China a ‘principal military, economic threat’ in Asia, says US commerce secretary

WASHINGTON: US secretary of commerce Wilbur Ross on Tuesday chided China for not complying with the international trade rules and called Beijing a principal military and economic threat in the Asian region.
Ross made these remarks while speaking at the Milken Institute Asia Summit, CNBC reported.
“China continues to be both the largest potential market and the principal military and economic threat in the region,” Ross said.
The US secretary of commerce said that China makes up a good portion of the US entity list that restricts companies’ access to American suppliers for national security reasons, adding that Beijing accounts for 210 out of 539 anti-dumping and countervailing duty orders imposed by the US.
Anti-dumping and countervailing duties are slapped on products suspected of being sold at an unfairly low price.
Chinese firms that have been put on the entity list include telecommunications giant Huawei.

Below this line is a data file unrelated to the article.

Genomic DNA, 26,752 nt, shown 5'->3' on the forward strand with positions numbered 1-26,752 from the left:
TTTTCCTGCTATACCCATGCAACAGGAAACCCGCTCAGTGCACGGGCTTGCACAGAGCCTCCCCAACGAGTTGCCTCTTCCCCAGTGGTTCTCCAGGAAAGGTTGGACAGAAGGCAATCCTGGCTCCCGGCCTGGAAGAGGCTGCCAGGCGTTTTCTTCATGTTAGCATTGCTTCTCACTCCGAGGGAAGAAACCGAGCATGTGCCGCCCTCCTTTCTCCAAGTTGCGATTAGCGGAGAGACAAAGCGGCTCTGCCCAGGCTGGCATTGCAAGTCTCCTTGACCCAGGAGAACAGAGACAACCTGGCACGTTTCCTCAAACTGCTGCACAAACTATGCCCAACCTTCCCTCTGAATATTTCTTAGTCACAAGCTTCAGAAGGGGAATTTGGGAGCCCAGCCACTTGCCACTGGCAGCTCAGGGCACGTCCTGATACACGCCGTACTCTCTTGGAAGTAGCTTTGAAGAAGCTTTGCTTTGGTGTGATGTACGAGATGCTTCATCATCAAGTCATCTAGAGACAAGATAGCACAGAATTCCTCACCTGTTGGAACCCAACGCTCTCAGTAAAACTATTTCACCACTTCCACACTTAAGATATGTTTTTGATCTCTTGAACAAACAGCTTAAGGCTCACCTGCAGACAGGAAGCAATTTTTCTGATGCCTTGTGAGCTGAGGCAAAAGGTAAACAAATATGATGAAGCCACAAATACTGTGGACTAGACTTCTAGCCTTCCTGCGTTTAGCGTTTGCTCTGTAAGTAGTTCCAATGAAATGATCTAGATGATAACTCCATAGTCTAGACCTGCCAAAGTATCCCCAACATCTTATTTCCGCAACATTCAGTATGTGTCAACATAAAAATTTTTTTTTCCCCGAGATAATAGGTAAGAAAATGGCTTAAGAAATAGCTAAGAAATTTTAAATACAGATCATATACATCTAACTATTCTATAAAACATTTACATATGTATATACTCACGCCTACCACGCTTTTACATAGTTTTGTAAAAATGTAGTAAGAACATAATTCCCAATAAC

Commenting on the recently signed Regional Comprehensive Economic Partnership between China and 14 other Asia-Pacific Countries, Ross said that the pact will not tackle the “most sensitive issues” in trade. Those issues include subsidies to state-owned companies, protection of intellectual property and equal market access, he said.
“It is essential that we continue to encourage freer and fairer trade everywhere while protecting our national security and our economic interest,” he said. “The US is actually the least protectionist major economy.”
China and the US are at loggerheads since President Donald Trump took office over many issues including trade, Indo-Pacific, coronavirus and Uyghurs. The tensions between the two countries have escalated in recent times.
Over the last two years, the two countries have imposed retaliatory tariffs on each others’ products triggering a trade war that threatened the global economy.
The tariff fight came to a pause this year when both sides signed the “phase one” trade agreement, which Ross on Tuesday said “deals with some of our bilateral issues.” Among other things, the deal commits China to buy at least $200 billion more in US goods and services over two years — in 2020 and 2021- on top of its purchases in 2017.
Ross said China has since purchased over USD 23 billion of US agriculture products — or around 70 percent of the agreed amount for this year. However, China has bought “lesser percentages” of other items under the deal, he added.
“Now that China has announced its recovery from the pandemic, we hope they- as a result- will meet the phase one two-year target,” said Ross.

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